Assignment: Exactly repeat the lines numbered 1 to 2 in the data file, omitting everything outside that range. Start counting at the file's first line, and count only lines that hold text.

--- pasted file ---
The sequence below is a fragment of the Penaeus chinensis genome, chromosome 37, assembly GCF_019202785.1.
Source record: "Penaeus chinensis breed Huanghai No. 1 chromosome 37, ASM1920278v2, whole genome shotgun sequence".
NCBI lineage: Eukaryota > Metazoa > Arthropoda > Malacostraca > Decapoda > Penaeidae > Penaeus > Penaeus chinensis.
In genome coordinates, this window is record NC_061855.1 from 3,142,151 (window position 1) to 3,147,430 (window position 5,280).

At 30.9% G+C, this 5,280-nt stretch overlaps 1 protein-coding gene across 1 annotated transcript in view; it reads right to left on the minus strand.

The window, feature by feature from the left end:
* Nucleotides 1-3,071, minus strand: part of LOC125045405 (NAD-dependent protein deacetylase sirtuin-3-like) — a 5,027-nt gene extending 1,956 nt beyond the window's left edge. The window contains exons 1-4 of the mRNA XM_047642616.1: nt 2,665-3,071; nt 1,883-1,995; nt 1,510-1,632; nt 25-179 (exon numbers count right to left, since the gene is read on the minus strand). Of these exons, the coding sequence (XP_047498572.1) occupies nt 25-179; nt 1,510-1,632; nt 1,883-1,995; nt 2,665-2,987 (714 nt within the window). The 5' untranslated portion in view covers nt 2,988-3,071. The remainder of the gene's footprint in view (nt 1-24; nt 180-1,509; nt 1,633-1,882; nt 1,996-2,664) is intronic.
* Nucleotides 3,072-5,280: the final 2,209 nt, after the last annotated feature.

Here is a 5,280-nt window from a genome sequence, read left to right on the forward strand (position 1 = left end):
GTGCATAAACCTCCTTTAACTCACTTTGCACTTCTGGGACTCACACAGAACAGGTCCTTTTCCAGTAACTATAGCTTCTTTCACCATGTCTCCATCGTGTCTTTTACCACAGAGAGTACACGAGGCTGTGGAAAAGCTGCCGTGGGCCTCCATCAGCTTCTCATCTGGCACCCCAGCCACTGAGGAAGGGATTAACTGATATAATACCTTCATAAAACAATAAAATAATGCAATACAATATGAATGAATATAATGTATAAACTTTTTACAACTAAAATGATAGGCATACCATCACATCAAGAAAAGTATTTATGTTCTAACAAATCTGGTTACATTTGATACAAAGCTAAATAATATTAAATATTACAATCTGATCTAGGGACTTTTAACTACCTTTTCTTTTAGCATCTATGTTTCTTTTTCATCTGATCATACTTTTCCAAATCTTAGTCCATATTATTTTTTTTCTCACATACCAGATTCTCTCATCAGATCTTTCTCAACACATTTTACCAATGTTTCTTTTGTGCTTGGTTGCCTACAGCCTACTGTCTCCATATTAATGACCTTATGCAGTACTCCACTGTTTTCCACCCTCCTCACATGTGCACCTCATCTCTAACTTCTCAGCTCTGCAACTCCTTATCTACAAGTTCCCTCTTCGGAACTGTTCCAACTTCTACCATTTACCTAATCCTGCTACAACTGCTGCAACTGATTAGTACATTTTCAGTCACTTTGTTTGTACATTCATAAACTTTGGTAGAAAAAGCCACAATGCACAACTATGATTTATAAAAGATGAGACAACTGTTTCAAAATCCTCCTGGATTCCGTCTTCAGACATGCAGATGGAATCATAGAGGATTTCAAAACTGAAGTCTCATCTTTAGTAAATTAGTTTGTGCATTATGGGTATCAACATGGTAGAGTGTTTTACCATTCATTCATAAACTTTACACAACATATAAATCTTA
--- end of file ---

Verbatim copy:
The sequence below is a fragment of the Penaeus chinensis genome, chromosome 37, assembly GCF_019202785.1.
Source record: "Penaeus chinensis breed Huanghai No. 1 chromosome 37, ASM1920278v2, whole genome shotgun sequence".